Elizabeth Gilbert and Rachel Cargle on Empathy and Compassion

May 11, 2020

by Hannah Wilken

Kripalu means “compassion,” and compassion lives at the heart of our work here. What I’ve been grappling with recently is the link between compassion and empathy—especially with what’s happening in the world right now.

Usually, I pride myself on being an empathetic person. But these days, I’ve been drowning in empathy. Every direction I look, there are people in need of help. I’ve stopped reading the news. I don’t reach out to those who are struggling because I can’t bear the thought of crying again today.

But what does that say about me as a person? As a human? As a yoga practitioner—on and off the mat?

Luckily for me, I was able to seek advice from two wise women and Kripalu presenters: writer Elizabeth Gilbert and social justice advocate Rachel Cargle. Here are excerpts from our conversation.

What kind of relationship do you have with compassion and empathy?

Rachel For me, knowledge, empathy, and action show up as a framework for understanding ally-ship in the social justice world. I’ve recently been looking at the definitions of words like “compassion” and “empathy” and found that we often view them as soft and wispy. I like the idea of looking at them as concepts with a little more edge. They are verbs. They are tangible, actionable things that need to live in practice, not just theory. I’d like to give these words more heft. I want people to act and question themselves regarding these words. I want people to say, “I have strength because I show compassion.”

Elizabeth I love the idea of throwing some heft behind compassion and empathy. This idea dovetails with the work the Dalai Lama has been doing for years, studying neurology and the science of emotion and living through emotional landscapes. Matthieu Ricard, a French Tibetan monk and master meditator who works closely with the Dalai Lama, volunteered to be studied for this research.

Rachel Cargle and Elizabeth Gilbert

What they came to understand is that, during meditation, you go into certain emotional states, certain emotional landscapes. They determined that there can be a danger in over-empathy. Empathy says, I see you’re suffering and now I am in pain because I am suffering for you. Now two people are experiencing emotional pain and two people are suffering. There’s no one on board to give assistance because two people have collapsed. It’s this empathetic collapse—a physiological shutdown. People often call this “generosity” or “love,” but in fact, it’s not a helpful service.

Compassion means, I can see you’re suffering and I will protect myself in order to be in service to you. Compassion requires a tremendous amount of courage—it takes courage to endure someone else’s suffering and not take it on as your own. But by doing this, you can provide service you couldn’t if you were suffering alongside them. If you have the courage to witness and withstand suffering, then you can be of use.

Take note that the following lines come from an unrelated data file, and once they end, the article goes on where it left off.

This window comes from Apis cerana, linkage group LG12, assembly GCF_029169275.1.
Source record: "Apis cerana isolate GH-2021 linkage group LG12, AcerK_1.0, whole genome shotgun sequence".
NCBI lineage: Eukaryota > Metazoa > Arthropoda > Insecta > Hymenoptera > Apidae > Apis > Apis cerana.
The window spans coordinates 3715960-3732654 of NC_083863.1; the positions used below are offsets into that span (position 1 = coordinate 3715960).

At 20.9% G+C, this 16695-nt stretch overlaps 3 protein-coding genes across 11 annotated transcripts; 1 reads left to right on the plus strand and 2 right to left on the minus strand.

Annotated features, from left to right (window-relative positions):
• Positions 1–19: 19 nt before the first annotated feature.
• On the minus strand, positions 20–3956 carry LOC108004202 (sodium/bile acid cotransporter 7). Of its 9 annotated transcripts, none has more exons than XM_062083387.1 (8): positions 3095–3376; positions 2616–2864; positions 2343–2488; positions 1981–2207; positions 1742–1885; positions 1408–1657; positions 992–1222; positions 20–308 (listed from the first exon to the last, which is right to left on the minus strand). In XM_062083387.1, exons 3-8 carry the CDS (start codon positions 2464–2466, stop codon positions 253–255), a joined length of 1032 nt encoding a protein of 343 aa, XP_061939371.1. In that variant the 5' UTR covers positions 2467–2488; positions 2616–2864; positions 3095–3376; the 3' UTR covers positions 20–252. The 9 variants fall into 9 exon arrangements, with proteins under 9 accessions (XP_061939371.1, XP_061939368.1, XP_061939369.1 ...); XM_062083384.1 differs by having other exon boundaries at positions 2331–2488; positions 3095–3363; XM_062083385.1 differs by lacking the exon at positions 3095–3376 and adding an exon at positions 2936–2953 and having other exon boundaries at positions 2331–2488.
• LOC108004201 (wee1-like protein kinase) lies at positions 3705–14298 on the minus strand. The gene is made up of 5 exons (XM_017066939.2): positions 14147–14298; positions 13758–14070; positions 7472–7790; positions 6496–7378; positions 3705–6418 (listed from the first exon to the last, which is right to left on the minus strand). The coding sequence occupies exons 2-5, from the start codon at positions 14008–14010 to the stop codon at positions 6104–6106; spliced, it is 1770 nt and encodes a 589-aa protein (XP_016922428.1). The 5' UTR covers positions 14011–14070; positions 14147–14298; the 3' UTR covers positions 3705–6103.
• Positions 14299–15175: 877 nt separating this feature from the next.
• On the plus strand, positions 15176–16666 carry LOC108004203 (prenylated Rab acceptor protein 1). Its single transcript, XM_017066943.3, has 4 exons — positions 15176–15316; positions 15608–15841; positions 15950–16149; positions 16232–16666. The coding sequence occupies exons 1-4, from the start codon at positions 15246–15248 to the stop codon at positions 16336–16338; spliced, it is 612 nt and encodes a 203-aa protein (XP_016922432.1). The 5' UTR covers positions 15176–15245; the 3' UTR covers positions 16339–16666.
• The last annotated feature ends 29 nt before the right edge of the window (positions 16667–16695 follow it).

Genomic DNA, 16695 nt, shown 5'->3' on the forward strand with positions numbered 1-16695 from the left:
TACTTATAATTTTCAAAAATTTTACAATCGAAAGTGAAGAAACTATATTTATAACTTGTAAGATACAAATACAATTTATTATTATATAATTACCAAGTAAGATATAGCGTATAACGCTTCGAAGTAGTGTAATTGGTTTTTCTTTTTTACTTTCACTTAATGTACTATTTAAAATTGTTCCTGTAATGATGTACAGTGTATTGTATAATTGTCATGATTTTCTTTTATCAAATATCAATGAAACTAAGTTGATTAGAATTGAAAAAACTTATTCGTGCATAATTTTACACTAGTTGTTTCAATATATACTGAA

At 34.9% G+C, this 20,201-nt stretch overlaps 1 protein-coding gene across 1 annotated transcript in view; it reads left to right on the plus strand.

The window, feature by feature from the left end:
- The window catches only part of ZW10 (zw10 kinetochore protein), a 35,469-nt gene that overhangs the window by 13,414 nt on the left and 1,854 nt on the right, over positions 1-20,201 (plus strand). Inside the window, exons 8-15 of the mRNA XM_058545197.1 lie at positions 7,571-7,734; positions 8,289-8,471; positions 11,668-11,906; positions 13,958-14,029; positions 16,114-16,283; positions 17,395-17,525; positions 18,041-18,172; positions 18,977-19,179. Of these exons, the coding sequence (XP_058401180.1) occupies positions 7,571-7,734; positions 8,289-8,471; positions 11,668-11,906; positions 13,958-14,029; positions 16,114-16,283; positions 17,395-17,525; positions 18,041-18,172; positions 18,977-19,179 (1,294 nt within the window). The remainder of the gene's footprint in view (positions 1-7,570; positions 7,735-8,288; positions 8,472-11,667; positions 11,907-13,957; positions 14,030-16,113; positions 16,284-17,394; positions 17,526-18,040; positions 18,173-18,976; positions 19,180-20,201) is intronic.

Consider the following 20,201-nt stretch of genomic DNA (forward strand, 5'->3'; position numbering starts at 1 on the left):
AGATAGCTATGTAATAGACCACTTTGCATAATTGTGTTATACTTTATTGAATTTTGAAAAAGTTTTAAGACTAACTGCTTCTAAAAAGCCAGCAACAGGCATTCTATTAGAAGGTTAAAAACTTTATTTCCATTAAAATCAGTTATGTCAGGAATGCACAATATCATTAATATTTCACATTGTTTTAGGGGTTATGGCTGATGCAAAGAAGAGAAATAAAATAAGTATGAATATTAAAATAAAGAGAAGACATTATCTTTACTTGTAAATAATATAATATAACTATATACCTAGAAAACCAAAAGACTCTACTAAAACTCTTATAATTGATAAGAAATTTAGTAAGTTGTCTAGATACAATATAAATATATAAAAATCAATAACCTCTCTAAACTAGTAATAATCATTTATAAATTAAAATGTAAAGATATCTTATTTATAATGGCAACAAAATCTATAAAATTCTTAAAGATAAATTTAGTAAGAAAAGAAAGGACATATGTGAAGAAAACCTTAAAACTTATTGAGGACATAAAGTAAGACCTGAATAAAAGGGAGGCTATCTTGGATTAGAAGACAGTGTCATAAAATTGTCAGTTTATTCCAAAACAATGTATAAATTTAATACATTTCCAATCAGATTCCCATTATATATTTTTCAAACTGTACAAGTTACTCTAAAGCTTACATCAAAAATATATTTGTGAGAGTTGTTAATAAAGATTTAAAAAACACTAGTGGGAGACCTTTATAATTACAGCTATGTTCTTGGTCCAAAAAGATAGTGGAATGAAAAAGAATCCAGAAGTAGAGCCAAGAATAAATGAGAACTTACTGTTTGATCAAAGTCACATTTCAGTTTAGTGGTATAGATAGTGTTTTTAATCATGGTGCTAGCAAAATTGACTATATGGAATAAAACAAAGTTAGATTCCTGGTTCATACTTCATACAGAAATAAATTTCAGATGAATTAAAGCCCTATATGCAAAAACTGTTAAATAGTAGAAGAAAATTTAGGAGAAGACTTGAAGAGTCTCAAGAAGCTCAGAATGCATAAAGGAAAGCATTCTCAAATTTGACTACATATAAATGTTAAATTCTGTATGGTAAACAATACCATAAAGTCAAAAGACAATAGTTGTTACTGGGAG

Rachel I love that story, and that idea shows up often in my work. You have to take care of yourself. You have to show compassion for yourself first.

Elizabeth Neither of us, it sounds like, believes in martyrdom.

This is a question for Elizabeth: Your book on creativity is titled Big Magic—how do you define magic?

Elizabeth I’m going to borrow my favorite definition of magic from my friend Martha Beck. It is “Magic is the thing that wants to happen next.” People who do extraordinary things are just in alignment with the thing that wants to happen next. Through their attention to that thing, and their engagement with it, they are able to bring it forth into the world.

Every book I’ve written is the book that wanted to happen next. They each had a desire and willingness of their own, and they exist as they are because I was able to cooperate and listen. We call this magic because it looks easy, but what’s easy about is that, if you listen carefully and trust the feeling, it will look easy because you are in agreement with it.

It sounds a little like surrender.

Elizabeth It sounds a lot like surrender, but it’s more an active spiritual practice—more like a dance. There’s a thing that wants to occur and if you dance with it, you can bring it forth.

A question for Rachel: During a recent lecture you gave with the Dial Press about your upcoming book, I Don’t Want Your Love and Light, you said, in reference to your work on intersectionality, “I’m not the first one to do this—it’s just my turn.” I’d love to hear your thoughts on the relationship between intersectionality, creativity, and freedom—how do they work together? Can one exist without the other?

Rachel This relates to what Liz just spoke to. Her definition of magic sounds the same as my definition of genius. It’s something my friend EbonyJanice Moore and I talk about often. We find that, in doing the work we do, the conversations that we have over a soda on a Tuesday night are the conversations that go viral when we put them on paper.

I don’t have to reach every single person, but I will show up in the way I show up in this moment. It comes back to the idea of surrender. Social justice work is what’s in front of me now, and so I can accept that request and move forward with it to the best of my ability.

Hannah Wilken, Associate Editor at Kripalu, is a writer who lives in Stockbridge, Massachusetts. Her writing examines themes of femininity, romantic relationships, family, and the never-ending challenge of understanding one's place in this world. hannahhartwilken.com